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Indoor and Outdoor Residential Water Conservation Checklist

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Your water-delivery system

Effective water conservation requires awareness, involvement and education. To understand your water-delivery system, know the following information:

  • The name and location of the company that provides your water, as well as contact information for the company's chief executive and public education/public relations officials.
  • Who the water-policy decision-makers are in your municipality or area, how they are selected (elected or appointed) and the length of their terms of office.
  • How water-use policies and rates are set and modified, including names and contact information for officials.
  • When and where announcements of public water-policy meetings are published (newspapers) or posted (office and/ or web sites).
  • The source(s) of water used within the system (e.g., lakes, streams, groundwater or aquifer) and how to track stability and quality of supply.
  • The water supplier's long-term and short-term contingency plans to ensure availability.
  • The rate structure for residential, commercial or industrial water use, with possible seasonal modifications. (Note: water-use bills may or may not include sewage-treatment fees, or they may be linked to potable water volume.)
  • The location of the on-site water meter and how to read it and calculate the quantity of water used between readings.

Indoor water conservation

  • Repair all water leaks immediately and be especially alert for leaks in toilets and faucets.
  • Install and maintain ultra-flow toilets. Alternately, convert existing toilets to low-flow units with a tank dam or even bricks.
  • Install and maintain flow restrictors (aerators) on faucets.
  • Install and maintain low-flow showerheads.
  • Limit showering time to 5 minutes.
  • Do not use toilets as wastebaskets or ashtrays.
  • Turn off water when shaving and brushing teeth.
  • Scrape food off dishes without water prior to rinsing.
  • Operate the dishwasher only when it is fully loaded.
  • Operate the  clothes washer only when it is loaded to maximum capacity.
  • Rather than running the tap for cool drinking water, keep a filled container in the refrigerator.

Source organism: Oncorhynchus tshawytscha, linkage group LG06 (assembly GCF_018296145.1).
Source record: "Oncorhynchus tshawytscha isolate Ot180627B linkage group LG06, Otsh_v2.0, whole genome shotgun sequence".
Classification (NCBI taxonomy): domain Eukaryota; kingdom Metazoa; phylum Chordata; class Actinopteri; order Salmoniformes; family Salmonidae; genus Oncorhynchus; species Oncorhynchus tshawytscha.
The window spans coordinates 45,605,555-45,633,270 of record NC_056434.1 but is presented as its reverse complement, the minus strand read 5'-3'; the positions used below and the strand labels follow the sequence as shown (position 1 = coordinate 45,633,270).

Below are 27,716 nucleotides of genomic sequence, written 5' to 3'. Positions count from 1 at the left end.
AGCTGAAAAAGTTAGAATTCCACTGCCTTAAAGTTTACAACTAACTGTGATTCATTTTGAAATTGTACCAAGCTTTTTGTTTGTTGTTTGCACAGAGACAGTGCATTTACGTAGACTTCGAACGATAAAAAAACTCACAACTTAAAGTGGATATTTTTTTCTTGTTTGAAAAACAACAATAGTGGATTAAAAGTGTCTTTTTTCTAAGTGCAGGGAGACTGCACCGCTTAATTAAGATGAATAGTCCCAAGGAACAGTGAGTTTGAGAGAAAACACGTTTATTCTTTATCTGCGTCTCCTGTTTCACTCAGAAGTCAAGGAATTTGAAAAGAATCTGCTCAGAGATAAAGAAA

• While waiting for running water to warm or cool for use on plants or in cleaning, capture flow for other uses.

Outdoor water conservation

  • Cover pools, spas and other water features when not in use to minimize evaporation.
  • Clean sidewalks, driveways and patios by sweeping rather than by spraying with a hose.
  • Wash car(s) with a bucket of water rather than a running hose. If possible, drive your vehicle onto the lawn so that all of the water can be absorbed into the landscape.
  • Restrict or eliminate use of hose-end water toys. If possible, combine use of water for play with landscape needs.
  • Properly prune or trim trees, shrubs and other woody plants to maximize the plants' health and minimize invasion by pests.
  • Frequently remove dead or dying plants and all weeds that compete for available water.
  • Apply fertilizers or pesticides at minimal levels, timed to specific needs of the plants.
  • Maintain sharp blades on pruning shears and lawn mowers.
  • Cultivate planting beds periodically to decrease compaction and improve infiltration of water, air and nutrients into root zones.
  • Mulch flower and garden areas as well as trees and shrubs.
  • "Harvest" water from rainfall and snowmelt for landscape irrigation purposes.
  • Use recycled or non-potable water to the greatest extent possible, as limited by supply and/or regulation.
  • At least once a year, confirm that all irrigation systems are distributing water uniformly and inspect, repair and/or adjust in-ground or drip watering systems.
  • Use water timers or flow meters for hose-end watering to ensure proper amounts are applied.
  • Immediately shut off irrigation systems(s) and adjust whenever irrigation water falls onto or runs hard surfaces such as sidewalks, streets or driveways.
  • Repair all water leaks as soon as detected this includes leaking hose couplings, hose bib leaks and similar connections.)
  • When buying plants, select those that have scientifically documented low water requirements.
  • Determine specific water requirements for all existing landscape plants.
  • Adjust controllers for in-ground or drip watering systems according to seasonal needs of plants.
  • Water landscape plants only when necessary according to needs of each plant type.
  • Water early in the morning when temperatures and winds are at their lowest levels to reduce evaporation.
  • Water all plants deeply but infrequently to encourage deeper healthier rooting.

Revised: 09/2011

Topics: 
Commercial Horticulture
Commercial Horticulture topics: 
Cultural Practices